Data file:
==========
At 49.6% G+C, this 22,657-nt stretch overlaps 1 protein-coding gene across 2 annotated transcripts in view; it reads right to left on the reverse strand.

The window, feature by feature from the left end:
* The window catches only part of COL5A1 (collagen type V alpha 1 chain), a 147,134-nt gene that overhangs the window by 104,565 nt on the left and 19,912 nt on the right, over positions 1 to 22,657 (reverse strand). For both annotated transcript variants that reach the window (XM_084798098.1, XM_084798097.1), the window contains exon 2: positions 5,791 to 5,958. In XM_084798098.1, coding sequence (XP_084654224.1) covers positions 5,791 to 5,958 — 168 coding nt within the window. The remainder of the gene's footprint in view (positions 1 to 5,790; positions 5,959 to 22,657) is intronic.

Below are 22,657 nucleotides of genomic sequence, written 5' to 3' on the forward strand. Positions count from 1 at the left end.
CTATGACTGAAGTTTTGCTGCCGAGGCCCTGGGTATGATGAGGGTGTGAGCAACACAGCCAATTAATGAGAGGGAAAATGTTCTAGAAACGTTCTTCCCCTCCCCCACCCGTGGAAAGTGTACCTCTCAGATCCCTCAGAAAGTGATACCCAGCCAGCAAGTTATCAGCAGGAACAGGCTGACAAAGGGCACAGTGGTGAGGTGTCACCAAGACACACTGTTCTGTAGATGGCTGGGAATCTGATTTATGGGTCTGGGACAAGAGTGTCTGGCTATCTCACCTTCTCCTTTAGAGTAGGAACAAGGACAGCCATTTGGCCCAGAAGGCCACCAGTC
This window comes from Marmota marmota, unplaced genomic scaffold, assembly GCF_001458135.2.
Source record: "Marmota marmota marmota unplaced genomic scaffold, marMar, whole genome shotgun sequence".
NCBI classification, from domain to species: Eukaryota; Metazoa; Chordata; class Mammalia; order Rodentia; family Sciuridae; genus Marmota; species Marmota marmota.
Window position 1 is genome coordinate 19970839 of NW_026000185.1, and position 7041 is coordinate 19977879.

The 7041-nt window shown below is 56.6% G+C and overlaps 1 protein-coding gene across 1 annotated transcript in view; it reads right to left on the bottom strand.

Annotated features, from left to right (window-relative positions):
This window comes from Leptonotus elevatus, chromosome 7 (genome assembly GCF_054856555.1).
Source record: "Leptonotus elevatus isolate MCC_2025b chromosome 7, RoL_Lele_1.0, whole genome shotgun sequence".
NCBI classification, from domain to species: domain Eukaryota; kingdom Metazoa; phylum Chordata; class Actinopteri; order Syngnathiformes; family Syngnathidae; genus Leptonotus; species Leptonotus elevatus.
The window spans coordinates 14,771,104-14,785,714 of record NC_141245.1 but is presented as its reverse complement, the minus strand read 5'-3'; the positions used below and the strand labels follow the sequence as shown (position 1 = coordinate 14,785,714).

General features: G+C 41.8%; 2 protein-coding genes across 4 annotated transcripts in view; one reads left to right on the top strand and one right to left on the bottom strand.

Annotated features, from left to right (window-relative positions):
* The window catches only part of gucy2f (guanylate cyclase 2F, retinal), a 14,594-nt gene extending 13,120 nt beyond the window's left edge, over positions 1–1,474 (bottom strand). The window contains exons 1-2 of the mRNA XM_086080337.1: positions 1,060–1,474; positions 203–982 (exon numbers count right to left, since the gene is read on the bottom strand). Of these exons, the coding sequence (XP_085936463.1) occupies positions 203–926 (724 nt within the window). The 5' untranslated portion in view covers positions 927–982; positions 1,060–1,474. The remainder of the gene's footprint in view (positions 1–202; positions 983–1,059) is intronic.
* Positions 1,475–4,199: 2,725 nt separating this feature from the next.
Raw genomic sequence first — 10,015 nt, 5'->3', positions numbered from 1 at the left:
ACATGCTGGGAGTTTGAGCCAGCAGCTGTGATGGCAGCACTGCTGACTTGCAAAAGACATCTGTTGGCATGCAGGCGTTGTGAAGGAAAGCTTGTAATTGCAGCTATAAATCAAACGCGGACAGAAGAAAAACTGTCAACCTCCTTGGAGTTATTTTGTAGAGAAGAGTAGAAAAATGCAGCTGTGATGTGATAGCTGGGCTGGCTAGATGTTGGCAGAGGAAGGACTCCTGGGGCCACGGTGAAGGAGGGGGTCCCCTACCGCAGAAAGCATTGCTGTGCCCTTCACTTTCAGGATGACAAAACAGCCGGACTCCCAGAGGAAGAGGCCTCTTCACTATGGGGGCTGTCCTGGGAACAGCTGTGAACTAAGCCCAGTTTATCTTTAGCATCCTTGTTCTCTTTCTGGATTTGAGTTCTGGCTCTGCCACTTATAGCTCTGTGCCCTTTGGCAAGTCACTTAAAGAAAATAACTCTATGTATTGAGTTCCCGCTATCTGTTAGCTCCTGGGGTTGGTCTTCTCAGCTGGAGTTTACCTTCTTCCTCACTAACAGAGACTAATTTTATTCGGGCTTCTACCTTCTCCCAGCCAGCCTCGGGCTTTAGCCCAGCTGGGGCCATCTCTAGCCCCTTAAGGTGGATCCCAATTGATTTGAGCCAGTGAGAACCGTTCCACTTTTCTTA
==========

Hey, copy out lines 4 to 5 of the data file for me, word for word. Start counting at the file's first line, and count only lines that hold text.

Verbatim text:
Below are 22,657 nucleotides of genomic sequence, written 5' to 3' on the forward strand. Positions count from 1 at the left end.
CTATGACTGAAGTTTTGCTGCCGAGGCCCTGGGTATGATGAGGGTGTGAGCAACACAGCCAATTAATGAGAGGGAAAATGTTCTAGAAACGTTCTTCCCCTCCCCCACCCGTGGAAAGTGTACCTCTCAGATCCCTCAGAAAGTGATACCCAGCCAGCAAGTTATCAGCAGGAACAGGCTGACAAAGGGCACAGTGGTGAGGTGTCACCAAGACACACTGTTCTGTAGATGGCTGGGAATCTGATTTATGGGTCTGGGACAAGAGTGTCTGGCTATCTCACCTTCTCCTTTAGAGTAGGAACAAGGACAGCCATTTGGCCCAGAAGGCCACCAGTC